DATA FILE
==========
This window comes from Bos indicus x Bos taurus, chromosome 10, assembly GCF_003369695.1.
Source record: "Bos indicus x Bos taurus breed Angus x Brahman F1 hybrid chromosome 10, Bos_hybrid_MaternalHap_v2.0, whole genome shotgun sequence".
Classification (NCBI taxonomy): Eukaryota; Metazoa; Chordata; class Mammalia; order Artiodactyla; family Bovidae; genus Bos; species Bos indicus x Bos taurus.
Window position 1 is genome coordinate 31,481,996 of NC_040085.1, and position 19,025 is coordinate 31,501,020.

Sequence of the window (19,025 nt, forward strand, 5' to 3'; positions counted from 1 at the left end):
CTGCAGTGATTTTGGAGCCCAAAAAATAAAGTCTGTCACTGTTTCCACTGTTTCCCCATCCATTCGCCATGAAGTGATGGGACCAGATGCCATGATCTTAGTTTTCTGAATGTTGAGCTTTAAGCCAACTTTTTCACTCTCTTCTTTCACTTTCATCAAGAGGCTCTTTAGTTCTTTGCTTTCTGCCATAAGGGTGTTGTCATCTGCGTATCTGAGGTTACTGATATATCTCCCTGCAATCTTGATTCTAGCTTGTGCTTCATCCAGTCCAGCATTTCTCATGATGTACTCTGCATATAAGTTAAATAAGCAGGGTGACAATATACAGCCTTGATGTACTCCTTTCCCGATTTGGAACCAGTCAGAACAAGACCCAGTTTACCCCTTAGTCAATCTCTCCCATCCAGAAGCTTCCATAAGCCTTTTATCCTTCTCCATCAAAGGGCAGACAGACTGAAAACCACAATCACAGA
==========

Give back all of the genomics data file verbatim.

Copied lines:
This window comes from Bos indicus x Bos taurus, chromosome 10, assembly GCF_003369695.1.
Source record: "Bos indicus x Bos taurus breed Angus x Brahman F1 hybrid chromosome 10, Bos_hybrid_MaternalHap_v2.0, whole genome shotgun sequence".
Classification (NCBI taxonomy): Eukaryota; Metazoa; Chordata; class Mammalia; order Artiodactyla; family Bovidae; genus Bos; species Bos indicus x Bos taurus.
Window position 1 is genome coordinate 31,481,996 of NC_040085.1, and position 19,025 is coordinate 31,501,020.

Sequence of the window (19,025 nt, forward strand, 5' to 3'; positions counted from 1 at the left end):
CTGCAGTGATTTTGGAGCCCAAAAAATAAAGTCTGTCACTGTTTCCACTGTTTCCCCATCCATTCGCCATGAAGTGATGGGACCAGATGCCATGATCTTAGTTTTCTGAATGTTGAGCTTTAAGCCAACTTTTTCACTCTCTTCTTTCACTTTCATCAAGAGGCTCTTTAGTTCTTTGCTTTCTGCCATAAGGGTGTTGTCATCTGCGTATCTGAGGTTACTGATATATCTCCCTGCAATCTTGATTCTAGCTTGTGCTTCATCCAGTCCAGCATTTCTCATGATGTACTCTGCATATAAGTTAAATAAGCAGGGTGACAATATACAGCCTTGATGTACTCCTTTCCCGATTTGGAACCAGTCAGAACAAGACCCAGTTTACCCCTTAGTCAATCTCTCCCATCCAGAAGCTTCCATAAGCCTTTTATCCTTCTCCATCAAAGGGCAGACAGACTGAAAACCACAATCACAGA